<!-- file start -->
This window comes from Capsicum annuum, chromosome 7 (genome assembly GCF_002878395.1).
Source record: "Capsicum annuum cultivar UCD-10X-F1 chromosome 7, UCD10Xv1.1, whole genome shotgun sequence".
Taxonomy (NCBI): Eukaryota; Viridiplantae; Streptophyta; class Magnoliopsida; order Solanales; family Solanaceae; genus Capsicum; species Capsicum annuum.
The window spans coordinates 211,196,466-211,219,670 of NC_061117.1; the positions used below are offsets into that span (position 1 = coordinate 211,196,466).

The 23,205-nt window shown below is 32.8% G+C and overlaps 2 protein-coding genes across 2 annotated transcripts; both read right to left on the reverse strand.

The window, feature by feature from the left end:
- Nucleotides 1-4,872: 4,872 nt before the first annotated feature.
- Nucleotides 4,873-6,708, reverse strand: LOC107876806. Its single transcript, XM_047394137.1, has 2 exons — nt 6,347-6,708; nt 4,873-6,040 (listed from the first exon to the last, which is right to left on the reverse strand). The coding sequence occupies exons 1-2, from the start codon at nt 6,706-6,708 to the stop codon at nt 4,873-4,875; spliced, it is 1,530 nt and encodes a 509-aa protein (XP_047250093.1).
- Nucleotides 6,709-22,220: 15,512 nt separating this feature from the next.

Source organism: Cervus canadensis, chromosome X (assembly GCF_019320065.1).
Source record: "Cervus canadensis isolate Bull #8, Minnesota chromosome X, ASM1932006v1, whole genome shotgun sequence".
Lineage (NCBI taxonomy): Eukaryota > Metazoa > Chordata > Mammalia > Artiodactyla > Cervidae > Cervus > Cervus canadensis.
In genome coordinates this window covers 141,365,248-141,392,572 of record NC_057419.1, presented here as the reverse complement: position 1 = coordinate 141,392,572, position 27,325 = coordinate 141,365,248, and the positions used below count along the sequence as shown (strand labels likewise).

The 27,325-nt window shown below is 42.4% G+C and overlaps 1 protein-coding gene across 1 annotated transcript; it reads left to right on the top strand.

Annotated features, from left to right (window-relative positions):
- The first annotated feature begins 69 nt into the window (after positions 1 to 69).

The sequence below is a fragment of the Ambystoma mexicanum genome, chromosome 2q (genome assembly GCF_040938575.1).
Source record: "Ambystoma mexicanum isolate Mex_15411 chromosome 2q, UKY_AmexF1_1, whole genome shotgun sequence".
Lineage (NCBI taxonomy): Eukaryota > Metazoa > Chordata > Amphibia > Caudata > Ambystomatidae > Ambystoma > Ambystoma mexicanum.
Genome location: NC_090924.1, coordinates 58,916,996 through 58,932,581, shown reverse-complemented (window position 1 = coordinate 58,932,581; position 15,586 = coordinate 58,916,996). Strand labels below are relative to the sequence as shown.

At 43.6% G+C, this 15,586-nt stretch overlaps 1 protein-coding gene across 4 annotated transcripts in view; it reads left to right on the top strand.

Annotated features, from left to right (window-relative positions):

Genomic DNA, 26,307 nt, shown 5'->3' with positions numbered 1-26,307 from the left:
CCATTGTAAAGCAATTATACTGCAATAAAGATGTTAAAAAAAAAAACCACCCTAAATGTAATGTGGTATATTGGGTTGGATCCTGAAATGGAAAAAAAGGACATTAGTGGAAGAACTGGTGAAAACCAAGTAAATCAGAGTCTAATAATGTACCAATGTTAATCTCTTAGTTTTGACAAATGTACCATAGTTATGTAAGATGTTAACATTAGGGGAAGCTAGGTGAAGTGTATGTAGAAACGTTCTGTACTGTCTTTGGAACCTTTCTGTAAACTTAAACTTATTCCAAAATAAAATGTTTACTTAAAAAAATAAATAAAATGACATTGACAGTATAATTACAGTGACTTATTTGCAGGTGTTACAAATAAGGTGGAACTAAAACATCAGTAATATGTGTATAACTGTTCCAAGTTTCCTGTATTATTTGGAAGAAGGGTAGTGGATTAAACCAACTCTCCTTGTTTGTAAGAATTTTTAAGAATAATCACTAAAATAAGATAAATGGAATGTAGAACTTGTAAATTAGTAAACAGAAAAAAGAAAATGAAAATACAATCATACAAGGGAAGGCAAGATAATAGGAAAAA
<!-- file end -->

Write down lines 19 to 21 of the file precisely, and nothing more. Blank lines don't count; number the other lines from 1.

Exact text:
Lineage (NCBI taxonomy): Eukaryota > Metazoa > Chordata > Amphibia > Caudata > Ambystomatidae > Ambystoma > Ambystoma mexicanum.
Genome location: NC_090924.1, coordinates 58,916,996 through 58,932,581, shown reverse-complemented (window position 1 = coordinate 58,932,581; position 15,586 = coordinate 58,916,996). Strand labels below are relative to the sequence as shown.

At 43.6% G+C, this 15,586-nt stretch overlaps 1 protein-coding gene across 4 annotated transcripts in view; it reads left to right on the top strand.